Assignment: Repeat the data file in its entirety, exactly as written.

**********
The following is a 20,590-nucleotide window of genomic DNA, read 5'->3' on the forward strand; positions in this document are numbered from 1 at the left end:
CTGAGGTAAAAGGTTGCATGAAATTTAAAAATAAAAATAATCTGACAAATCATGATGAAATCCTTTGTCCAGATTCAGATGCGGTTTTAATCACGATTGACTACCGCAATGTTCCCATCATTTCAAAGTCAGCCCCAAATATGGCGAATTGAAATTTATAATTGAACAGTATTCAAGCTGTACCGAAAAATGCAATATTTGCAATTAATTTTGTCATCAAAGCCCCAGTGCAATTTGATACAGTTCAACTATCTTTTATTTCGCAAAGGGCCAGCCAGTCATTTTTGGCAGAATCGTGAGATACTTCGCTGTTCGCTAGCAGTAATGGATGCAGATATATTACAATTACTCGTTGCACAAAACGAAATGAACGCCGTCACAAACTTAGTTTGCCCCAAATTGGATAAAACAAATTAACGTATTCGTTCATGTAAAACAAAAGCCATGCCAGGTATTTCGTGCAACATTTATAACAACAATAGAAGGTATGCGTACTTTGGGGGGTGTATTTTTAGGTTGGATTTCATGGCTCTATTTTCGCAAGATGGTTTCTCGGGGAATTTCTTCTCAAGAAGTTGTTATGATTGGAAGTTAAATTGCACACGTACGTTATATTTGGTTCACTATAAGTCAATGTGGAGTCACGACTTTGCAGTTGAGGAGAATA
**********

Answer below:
The following is a 20,590-nucleotide window of genomic DNA, read 5'->3' on the forward strand; positions in this document are numbered from 1 at the left end:
CTGAGGTAAAAGGTTGCATGAAATTTAAAAATAAAAATAATCTGACAAATCATGATGAAATCCTTTGTCCAGATTCAGATGCGGTTTTAATCACGATTGACTACCGCAATGTTCCCATCATTTCAAAGTCAGCCCCAAATATGGCGAATTGAAATTTATAATTGAACAGTATTCAAGCTGTACCGAAAAATGCAATATTTGCAATTAATTTTGTCATCAAAGCCCCAGTGCAATTTGATACAGTTCAACTATCTTTTATTTCGCAAAGGGCCAGCCAGTCATTTTTGGCAGAATCGTGAGATACTTCGCTGTTCGCTAGCAGTAATGGATGCAGATATATTACAATTACTCGTTGCACAAAACGAAATGAACGCCGTCACAAACTTAGTTTGCCCCAAATTGGATAAAACAAATTAACGTATTCGTTCATGTAAAACAAAAGCCATGCCAGGTATTTCGTGCAACATTTATAACAACAATAGAAGGTATGCGTACTTTGGGGGGTGTATTTTTAGGTTGGATTTCATGGCTCTATTTTCGCAAGATGGTTTCTCGGGGAATTTCTTCTCAAGAAGTTGTTATGATTGGAAGTTAAATTGCACACGTACGTTATATTTGGTTCACTATAAGTCAATGTGGAGTCACGACTTTGCAGTTGAGGAGAATA